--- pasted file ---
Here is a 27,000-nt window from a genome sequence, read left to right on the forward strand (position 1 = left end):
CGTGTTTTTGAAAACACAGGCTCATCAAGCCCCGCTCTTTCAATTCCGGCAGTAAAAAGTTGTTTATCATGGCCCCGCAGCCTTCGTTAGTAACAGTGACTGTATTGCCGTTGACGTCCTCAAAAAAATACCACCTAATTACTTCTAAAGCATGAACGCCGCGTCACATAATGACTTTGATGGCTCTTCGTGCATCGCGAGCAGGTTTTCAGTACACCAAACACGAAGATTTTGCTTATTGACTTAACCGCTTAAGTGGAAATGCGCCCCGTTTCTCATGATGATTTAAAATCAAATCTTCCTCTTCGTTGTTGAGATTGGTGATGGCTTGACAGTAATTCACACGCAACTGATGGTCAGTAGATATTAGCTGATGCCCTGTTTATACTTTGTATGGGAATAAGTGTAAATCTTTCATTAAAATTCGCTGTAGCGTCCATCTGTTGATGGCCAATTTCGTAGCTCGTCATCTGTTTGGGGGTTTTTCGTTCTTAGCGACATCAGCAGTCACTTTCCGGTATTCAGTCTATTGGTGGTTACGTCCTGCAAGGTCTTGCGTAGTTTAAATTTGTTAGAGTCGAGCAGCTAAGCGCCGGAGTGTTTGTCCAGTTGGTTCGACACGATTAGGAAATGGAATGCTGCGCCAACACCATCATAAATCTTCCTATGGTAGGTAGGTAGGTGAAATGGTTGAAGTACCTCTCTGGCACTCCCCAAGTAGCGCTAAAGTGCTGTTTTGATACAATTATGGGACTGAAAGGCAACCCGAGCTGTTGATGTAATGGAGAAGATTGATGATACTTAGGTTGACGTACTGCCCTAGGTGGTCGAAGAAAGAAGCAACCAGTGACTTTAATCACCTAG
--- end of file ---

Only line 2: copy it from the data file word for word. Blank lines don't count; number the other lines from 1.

CGTGTTTTTGAAAACACAGGCTCATCAAGCCCCGCTCTTTCAATTCCGGCAGTAAAAAGTTGTTTATCATGGCCCCGCAGCCTTCGTTAGTAACAGTGACTGTATTGCCGTTGACGTCCTCAAAAAAATACCACCTAATTACTTCTAAAGCATGAACGCCGCGTCACATAATGACTTTGATGGCTCTTCGTGCATCGCGAGCAGGTTTTCAGTACACCAAACACGAAGATTTTGCTTATTGACTTAACCGCTTAAGTGGAAATGCGCCCCGTTTCTCATGATGATTTAAAATCAAATCTTCCTCTTCGTTGTTGAGATTGGTGATGGCTTGACAGTAATTCACACGCAACTGATGGTCAGTAGATATTAGCTGATGCCCTGTTTATACTTTGTATGGGAATAAGTGTAAATCTTTCATTAAAATTCGCTGTAGCGTCCATCTGTTGATGGCCAATTTCGTAGCTCGTCATCTGTTTGGGGGTTTTTCGTTCTTAGCGACATCAGCAGTCACTTTCCGGTATTCAGTCTATTGGTGGTTACGTCCTGCAAGGTCTTGCGTAGTTTAAATTTGTTAGAGTCGAGCAGCTAAGCGCCGGAGTGTTTGTCCAGTTGGTTCGACACGATTAGGAAATGGAATGCTGCGCCAACACCATCATAAATCTTCCTATGGTAGGTAGGTAGGTGAAATGGTTGAAGTACCTCTCTGGCACTCCCCAAGTAGCGCTAAAGTGCTGTTTTGATACAATTATGGGACTGAAAGGCAACCCGAGCTGTTGATGTAATGGAGAAGATTGATGATACTTAGGTTGACGTACTGCCCTAGGTGGTCGAAGAAAGAAGCAACCAGTGACTTTAATCACCTAG